Frequent Sitecore upgrades are good!

Frequent Sitecore upgrades have convincing benefits and lower its TCO.

My employer’s current practice is an annual Sitecore upgrade. I recommend this as the maximum interval; we should do more frequent upgrades when important-to-us new features, fixes, or enhancements are released. It may be prudent to even consider twice-a-year upgrades given Sitecore’s rapid release schedule.

Here’s the specific benefits of frequent upgrades:

  • Fast track putting UI enhancements and bug fixes into production.
  • Puts new features front and center. Even if we don’t use these features right away, they are often the basis of near-term enhancements.
  • Fast track putting enhanced modules into production. Many times, newer module versions require upgrades of the base product, too.
  • Avoids bifurcated environments. Aggressive upgrade policies reduce the pressure to try out and do development on newer releases than what we have in production.
  • Avoid cost of delaying implementing new features. We once delayed upgrading from 6.2 to 6.4. This contributed to not-aggressive-enough learning of 6.4’s enhancements, causing our old technology to get more deeply ingrained in our practices. This made our move to 6.4’s paradigm more complex.
  • Reduced upgrade complexity. We and other customers experienced difficult upgrades when we failed to upgrade frequently. Frequent upgrades means each upgrade is more of a snack than a huge meal.
  • Better supportability. While Sitecore has a generous support policy—they appear to support many versions going back—it is inevitable economic reality that dusty versions will have a harder support experience. The best companies are aggressively forward-looking.
  • Cleaner install and better reliability due to reduced use of hotfixes. If we do a frequent upgrade regimen, we can often defer hotfixes to when problems get fixed in future releases. With infrequent upgrades, we will be under pressure to rely more heavily on hotfixes (customizations) that 1. must later be backed out, 2. may not be as well-tested, creating unintended consequences during use, and 3. when backed out, could cause unpredictable changes.

My employer has a legitimate fear of frequent upgrades due to its experience with our ERP. Indeed, upgrades to this ERP are monstrously complicated. A Sitecore upgrade is a fraction of the complexity of an upgrade or even a patch on our ERP.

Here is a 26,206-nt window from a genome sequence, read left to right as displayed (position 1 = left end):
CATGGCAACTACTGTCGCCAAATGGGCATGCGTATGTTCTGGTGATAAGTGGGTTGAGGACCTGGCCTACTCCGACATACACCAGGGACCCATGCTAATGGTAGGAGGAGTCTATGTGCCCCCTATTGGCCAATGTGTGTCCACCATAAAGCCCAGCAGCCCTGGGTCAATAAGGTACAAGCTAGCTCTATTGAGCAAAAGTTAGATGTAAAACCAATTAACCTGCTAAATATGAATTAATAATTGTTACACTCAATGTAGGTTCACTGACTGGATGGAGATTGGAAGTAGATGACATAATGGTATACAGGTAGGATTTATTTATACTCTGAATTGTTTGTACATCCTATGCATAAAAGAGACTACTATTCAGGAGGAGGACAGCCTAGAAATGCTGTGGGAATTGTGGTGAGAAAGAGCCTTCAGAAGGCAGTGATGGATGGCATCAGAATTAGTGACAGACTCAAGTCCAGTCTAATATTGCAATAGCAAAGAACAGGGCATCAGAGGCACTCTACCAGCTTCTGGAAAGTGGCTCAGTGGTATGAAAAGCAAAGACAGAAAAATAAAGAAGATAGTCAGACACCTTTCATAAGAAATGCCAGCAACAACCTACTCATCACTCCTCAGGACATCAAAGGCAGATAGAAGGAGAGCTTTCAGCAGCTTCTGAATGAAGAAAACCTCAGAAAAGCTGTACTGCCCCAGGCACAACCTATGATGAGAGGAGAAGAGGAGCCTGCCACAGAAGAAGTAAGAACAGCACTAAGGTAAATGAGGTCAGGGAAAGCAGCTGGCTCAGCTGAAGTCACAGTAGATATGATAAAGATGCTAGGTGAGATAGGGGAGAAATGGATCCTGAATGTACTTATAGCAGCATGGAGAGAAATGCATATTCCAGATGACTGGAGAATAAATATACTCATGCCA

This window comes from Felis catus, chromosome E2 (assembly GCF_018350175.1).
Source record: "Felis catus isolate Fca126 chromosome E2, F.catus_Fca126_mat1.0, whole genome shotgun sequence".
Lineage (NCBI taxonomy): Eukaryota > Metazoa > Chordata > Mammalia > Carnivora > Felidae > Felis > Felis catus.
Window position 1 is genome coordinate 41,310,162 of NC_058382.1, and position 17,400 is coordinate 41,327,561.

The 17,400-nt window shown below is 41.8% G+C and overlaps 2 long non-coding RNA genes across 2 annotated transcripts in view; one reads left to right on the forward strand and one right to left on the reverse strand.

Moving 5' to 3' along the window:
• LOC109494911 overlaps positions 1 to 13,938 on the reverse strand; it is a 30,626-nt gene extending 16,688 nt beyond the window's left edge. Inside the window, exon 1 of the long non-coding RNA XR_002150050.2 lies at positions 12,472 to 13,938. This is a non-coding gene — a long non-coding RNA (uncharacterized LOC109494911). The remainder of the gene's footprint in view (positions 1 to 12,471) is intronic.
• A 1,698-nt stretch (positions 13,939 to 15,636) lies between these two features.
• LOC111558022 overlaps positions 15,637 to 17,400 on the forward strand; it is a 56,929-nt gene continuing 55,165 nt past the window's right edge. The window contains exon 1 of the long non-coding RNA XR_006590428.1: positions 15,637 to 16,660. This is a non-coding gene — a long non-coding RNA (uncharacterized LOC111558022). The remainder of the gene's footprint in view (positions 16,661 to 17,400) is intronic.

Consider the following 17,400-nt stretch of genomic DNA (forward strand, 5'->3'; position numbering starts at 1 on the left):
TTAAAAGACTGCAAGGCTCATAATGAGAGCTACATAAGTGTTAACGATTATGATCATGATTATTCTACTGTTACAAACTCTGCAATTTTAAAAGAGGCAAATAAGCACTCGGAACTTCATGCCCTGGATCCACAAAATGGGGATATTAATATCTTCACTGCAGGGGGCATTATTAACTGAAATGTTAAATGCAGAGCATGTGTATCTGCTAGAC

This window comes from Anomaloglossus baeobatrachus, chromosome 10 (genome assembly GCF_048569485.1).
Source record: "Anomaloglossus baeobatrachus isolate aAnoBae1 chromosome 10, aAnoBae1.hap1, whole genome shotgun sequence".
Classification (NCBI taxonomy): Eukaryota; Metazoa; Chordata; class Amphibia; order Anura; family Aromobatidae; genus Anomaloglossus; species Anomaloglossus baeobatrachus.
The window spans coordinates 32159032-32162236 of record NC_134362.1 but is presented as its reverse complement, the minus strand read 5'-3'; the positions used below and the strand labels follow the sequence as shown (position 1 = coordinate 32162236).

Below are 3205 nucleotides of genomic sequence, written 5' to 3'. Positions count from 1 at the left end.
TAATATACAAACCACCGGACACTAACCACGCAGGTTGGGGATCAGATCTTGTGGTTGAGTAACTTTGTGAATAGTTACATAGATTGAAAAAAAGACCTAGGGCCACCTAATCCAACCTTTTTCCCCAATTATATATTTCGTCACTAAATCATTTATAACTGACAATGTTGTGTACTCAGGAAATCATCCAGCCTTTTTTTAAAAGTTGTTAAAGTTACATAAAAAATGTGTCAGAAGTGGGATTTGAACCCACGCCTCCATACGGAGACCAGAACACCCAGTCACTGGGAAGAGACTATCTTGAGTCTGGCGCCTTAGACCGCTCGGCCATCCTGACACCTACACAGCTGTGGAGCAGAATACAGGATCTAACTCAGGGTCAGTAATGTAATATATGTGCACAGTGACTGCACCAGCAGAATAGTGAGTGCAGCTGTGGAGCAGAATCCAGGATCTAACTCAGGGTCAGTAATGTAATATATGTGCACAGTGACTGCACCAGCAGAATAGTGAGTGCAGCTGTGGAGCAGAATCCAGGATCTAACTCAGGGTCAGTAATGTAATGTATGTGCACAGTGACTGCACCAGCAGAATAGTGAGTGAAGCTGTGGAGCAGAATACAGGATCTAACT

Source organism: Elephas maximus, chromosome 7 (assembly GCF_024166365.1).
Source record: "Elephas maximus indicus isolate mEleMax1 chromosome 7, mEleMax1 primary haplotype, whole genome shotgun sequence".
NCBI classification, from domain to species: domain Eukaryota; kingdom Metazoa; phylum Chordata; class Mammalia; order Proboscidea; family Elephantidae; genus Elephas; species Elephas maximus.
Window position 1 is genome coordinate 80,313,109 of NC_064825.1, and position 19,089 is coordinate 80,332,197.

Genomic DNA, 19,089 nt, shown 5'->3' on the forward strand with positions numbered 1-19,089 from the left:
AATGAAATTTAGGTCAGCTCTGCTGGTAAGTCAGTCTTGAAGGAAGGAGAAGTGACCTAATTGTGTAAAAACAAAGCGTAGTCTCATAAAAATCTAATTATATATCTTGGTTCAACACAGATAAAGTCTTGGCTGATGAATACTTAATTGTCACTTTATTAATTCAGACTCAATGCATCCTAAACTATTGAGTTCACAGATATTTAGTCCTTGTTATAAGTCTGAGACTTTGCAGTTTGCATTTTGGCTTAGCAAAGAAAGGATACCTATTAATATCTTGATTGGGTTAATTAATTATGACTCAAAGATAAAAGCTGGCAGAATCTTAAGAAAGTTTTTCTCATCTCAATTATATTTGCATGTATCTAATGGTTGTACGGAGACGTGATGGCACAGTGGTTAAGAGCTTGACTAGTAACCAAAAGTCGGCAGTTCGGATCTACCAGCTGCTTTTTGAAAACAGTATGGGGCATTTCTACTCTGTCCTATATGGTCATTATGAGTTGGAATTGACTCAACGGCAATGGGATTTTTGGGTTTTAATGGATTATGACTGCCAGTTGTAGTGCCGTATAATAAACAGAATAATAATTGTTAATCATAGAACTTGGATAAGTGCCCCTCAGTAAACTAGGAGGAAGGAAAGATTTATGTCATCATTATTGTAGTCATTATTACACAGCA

Due to the way Sitecore is architected—it generally disallows spaghetti code or direct modification of vendor code or logic—and my disinclination to customize the base product, compared to our ERP, it is rare that we will run into code incompatibilities with newer versions. Our custom code will usually “just work”.

To conclude, I recommend frequent upgrades whenever possible. It has convincing benefits, and, really, it is just a sign of an engaged product owner that wants a relevant, competitive web marketing presence.

2 thoughts on “Frequent Sitecore upgrades are good!”

  1. Totally agree with the idea that frequent updates are the way to go both in terms of the CMS itself and the web site code that it is running.

    To make the CMS easy to upgrade it helps immensely to develop outside of the web root and make good use of include files for customising your Sitecore configuration. This draws a clear line between your application code and the installed Sitecore version.

    There is a growing trend around Continuous Deployment of all types of web applications, including those based on CMS products. Back in March Aqueduct gave a presentation showing how they practice Continuous Deployment with Sitecore. They shared some great advice on automation and the tools that can help with this, here’s the link

    1. Thanks for that video. That’s pretty good.

      I’ve hesitated at getting too deeply into all the tools and tricks he has because, since we’re in-house Sitecore support, we’re not “all Sitecore all the time” here. Sitecore is maybe about 50% of the time of 2 devs. E.g., TDS. It’s slick, but the cost of learning, supporting, and using it appears to outweigh any benefit from our one-instance setup here.

      I was intrigued by how Aqueduct has no feature branches! I can see value in saying no feature branches should be used in your QA or pre-production environments, but I don’t understand that for developer instances.

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